Depreciation and amortization decreased by $.2 million. Depreciation and amortization was 2.3% of service revenue in 2004 compared to 2.7% in 2003. The decrease is due primarily to a decrease in the depreciation of leasehold improvements as a result of the relocation of certain facilities.

The operating margin percentage decreased from 14.9% to 11.7%, primarily due to an increase in shared services costs and a decrease in the gross profit margin due to higher credit charges.

Income from operations was $8.2 million for the year ended December 2004 compared to $10.0 million in 2003.

Employer Services

2005 Compared to 2004

Total service revenue was $143.8 million in 2005, an increase of $28.3 million compared to 2004 service revenue of $115.5 million. The increase is primarily due to acquisitions of the tax incentive and background screening companies in this segment. Acquisitions accounted for $24.2 million of the revenue growth on a year-to-date basis.

Salaries and benefits increased by $12.7 million. Salaries and benefits were 36.2% of service revenue in 2005 compared to 34.1% in 2004. The increase is primarily due to the increase of employees due to the acquisitions.

Facilities and telecommunications increased by $.5 million. Facilities and telecommunications were 4.4% of service revenue in 2005 compared to 5.0% of service revenue in 2004. The percentage decrease is primarily due to expense reductions related to the relocation of certain facilities and based on the increase in revenues.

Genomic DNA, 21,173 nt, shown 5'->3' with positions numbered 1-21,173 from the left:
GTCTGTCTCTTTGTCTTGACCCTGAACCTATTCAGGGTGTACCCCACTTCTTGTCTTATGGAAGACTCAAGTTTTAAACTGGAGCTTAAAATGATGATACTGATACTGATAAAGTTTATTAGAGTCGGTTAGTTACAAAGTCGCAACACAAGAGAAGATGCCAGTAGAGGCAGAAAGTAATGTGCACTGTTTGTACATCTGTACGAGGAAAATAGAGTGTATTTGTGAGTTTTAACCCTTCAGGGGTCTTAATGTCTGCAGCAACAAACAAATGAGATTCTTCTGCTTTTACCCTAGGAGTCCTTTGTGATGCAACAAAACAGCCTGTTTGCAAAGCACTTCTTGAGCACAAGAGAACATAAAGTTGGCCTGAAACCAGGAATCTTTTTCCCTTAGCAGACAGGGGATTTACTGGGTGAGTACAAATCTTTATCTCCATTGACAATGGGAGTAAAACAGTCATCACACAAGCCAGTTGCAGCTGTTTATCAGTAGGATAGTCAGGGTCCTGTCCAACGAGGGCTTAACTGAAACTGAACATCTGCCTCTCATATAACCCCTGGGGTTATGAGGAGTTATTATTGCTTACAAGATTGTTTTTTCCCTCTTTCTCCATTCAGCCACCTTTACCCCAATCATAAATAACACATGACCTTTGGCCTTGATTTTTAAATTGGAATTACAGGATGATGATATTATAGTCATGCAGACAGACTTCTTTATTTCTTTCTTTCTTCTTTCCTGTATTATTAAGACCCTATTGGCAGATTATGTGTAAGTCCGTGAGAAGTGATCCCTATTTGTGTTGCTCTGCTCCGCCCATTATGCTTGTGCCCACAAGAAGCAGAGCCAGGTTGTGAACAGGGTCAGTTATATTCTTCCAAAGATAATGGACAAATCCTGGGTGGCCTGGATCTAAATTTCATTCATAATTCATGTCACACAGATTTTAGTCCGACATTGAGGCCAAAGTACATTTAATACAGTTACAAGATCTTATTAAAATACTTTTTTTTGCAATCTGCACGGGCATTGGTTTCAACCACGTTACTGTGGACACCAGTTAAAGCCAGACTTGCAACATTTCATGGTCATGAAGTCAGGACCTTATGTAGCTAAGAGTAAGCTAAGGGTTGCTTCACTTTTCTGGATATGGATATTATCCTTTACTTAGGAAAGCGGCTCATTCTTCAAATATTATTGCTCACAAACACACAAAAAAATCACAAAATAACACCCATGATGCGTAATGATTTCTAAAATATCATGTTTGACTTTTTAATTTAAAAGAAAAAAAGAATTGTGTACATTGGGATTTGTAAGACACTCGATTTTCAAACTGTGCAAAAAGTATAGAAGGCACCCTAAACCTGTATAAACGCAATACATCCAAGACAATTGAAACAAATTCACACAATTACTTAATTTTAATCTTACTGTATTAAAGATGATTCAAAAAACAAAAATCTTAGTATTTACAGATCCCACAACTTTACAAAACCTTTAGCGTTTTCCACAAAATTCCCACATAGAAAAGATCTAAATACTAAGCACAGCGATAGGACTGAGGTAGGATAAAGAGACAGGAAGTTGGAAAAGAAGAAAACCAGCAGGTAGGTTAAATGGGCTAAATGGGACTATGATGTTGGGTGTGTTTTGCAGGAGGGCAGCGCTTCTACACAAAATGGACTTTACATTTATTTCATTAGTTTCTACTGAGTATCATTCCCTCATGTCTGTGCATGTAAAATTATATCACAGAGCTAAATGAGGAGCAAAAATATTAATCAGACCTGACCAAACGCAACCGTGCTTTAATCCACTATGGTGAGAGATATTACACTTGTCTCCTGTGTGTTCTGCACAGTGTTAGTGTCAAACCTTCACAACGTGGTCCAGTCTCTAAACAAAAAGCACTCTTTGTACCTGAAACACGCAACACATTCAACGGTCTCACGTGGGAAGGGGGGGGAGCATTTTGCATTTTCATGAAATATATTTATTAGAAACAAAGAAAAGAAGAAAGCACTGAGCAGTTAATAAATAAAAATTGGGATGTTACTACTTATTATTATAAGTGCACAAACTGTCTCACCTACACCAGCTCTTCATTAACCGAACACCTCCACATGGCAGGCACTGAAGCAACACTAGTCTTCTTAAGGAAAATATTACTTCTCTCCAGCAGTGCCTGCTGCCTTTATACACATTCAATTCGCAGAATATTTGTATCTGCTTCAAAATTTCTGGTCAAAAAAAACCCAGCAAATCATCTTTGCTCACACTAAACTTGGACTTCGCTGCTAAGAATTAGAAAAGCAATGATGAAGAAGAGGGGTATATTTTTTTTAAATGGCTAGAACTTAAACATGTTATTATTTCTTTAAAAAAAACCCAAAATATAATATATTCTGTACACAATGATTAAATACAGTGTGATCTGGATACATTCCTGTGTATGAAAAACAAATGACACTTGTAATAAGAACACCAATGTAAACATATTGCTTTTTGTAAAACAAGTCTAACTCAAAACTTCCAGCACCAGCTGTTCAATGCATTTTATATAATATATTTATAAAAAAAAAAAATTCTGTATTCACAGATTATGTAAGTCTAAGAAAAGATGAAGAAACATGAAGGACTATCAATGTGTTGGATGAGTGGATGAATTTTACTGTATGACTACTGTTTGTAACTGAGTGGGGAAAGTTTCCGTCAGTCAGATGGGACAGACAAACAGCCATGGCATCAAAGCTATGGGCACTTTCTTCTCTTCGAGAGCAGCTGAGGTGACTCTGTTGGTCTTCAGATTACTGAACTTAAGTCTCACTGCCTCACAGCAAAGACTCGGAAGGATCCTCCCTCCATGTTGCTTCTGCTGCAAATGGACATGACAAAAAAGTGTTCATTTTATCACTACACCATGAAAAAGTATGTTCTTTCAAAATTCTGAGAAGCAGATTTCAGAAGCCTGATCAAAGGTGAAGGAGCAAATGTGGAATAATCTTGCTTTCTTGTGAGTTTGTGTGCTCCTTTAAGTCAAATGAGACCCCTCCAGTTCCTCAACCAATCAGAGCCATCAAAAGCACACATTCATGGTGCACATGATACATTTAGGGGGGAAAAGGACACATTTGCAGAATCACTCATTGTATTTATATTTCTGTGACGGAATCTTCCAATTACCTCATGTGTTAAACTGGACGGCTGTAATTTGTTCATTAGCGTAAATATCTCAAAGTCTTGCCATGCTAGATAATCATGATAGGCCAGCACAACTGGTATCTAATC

Other operating expenses increased by $6.2 million and were 14.1% of service revenue in 2005 compared to 12.2% in 2004. The increase is due to increased travel, leased equipment expense, and the duplication of staff and temporary employee costs required during the transition to lower cost facilities.

Depreciation and amortization increased by $1.2 million due to an increase in amortization of intangible assets at the newly acquired entities. This is offset by some property plant and equipment and intangibles becoming fully depreciated or amortized.

 

33


The operating margin increased from 8.1% to 9.2% primarily due to the higher operating margins in the acquired businesses and negotiated discounts to reduce expense through consolidation and increased volumes.

Income from operations was $13.3 million in 2005 compared to $9.4 million in 2004.